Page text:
“It boosts cultural tourism for The Bahamas.  It boosts domestic tourism for the people of Cat Island; so it is a win-win situation all around.

“All I am interested in is when people come to The Bahamas, they want to hear more rake-n-scrape or rhyming spirituals or want to learn more about icons like Joseph Spence,” Ms. Hamilton said.   “If that happens, then I would like that is all I would like to do.”

Minister Maynard said that his ministry happily supported the initiative, having Ms. McKay, who is also an officer of the ministry, work all the projects for the past three years and giving some financial contribution to make it all tangible.

“We find that in these kind of situations that once the ministry or the government is behind it, the corporate community is more willing to support as well; so we are happy to lead the way in that respect,” Minister Maynard said.

CEO of Sky Bahamas Airlines Kenneth Romer said that his company was happy to be the major corporate sponsor for the event because it speaks to their corporate mandate.

“When Angelique spoke to us and spoke about assisting in preserving and promoting our own culture, it was a ‘no-brainer’ for our organisation,” Mr. Romer said.  “Many Bahamian companies are in it only for the profits; but we believe that in our company there are certain things that we must do to contribute to our national growth and development, to partner and to make as many cultural events happen.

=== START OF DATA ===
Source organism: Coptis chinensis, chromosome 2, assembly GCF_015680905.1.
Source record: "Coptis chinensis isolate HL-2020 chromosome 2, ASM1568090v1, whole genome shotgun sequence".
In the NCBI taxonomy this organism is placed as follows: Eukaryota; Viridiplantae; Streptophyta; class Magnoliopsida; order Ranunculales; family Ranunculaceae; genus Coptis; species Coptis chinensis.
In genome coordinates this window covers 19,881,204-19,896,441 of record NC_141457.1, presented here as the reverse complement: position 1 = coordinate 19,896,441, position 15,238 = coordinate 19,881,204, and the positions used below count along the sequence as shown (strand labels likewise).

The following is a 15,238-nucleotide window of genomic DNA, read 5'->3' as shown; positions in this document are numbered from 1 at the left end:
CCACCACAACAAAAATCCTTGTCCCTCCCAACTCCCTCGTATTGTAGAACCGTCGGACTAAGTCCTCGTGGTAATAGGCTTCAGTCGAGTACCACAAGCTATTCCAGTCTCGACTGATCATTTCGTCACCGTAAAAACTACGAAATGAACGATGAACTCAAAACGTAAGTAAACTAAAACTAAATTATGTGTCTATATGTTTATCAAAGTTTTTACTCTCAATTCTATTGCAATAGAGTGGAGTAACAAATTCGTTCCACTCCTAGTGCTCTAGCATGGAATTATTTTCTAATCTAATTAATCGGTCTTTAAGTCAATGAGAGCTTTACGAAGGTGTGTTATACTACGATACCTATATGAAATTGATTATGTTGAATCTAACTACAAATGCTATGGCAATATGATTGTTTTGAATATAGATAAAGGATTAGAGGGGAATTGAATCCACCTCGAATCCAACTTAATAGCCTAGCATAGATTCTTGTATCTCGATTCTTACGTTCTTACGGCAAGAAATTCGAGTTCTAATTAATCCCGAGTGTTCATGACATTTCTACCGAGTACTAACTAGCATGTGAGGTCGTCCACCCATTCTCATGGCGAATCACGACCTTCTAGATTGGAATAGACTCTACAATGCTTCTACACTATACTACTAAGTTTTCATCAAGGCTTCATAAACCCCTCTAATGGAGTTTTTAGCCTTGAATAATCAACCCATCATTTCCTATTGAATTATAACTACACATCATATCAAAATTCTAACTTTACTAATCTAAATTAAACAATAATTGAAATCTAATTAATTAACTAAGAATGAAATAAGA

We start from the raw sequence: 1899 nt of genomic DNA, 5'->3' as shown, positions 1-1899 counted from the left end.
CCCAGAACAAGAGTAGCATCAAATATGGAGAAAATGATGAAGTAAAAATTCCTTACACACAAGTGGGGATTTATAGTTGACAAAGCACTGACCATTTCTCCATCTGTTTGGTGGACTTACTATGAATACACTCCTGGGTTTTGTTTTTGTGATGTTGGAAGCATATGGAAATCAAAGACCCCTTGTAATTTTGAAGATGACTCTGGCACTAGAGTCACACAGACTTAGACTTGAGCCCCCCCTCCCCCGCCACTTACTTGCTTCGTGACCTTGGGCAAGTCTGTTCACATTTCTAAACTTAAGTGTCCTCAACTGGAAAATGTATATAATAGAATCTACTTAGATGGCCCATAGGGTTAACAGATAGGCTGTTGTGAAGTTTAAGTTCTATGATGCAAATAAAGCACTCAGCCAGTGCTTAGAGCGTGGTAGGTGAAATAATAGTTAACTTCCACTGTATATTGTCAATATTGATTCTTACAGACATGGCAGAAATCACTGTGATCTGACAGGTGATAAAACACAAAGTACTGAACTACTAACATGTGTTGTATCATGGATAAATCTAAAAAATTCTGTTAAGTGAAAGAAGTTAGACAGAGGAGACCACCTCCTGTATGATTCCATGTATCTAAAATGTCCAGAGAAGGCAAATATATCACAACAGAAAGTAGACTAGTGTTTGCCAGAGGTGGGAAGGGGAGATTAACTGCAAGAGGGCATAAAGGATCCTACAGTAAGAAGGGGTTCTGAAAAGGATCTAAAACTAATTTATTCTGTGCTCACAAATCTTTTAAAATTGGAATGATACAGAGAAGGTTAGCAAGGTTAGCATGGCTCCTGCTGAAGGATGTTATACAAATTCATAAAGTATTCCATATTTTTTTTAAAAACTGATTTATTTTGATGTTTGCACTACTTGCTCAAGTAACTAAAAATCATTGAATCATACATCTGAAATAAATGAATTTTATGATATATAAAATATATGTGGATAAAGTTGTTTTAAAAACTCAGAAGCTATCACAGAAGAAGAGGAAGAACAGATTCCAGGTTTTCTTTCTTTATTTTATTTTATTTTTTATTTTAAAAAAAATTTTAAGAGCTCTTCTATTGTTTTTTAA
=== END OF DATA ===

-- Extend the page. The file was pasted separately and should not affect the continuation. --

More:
“Thus far, I think that more than any other airline, we have partnered with and sponsored with the many cultural festivals throughout The Islands of The Bahamas,” Mr. Romer added.  “This is just one of the many things that we are doing to support cultural things in The Bahamas.  We have done so much in the past and, as a part of who we are, we will continue doing it in the times to come.”

Cleophas “Ophie” Webb of the Cat Island Rake-n-Scrape band Ophie and Webb Site said that they are very proud of their Cat Island heritage and is happy and honoured to take part in such an international project.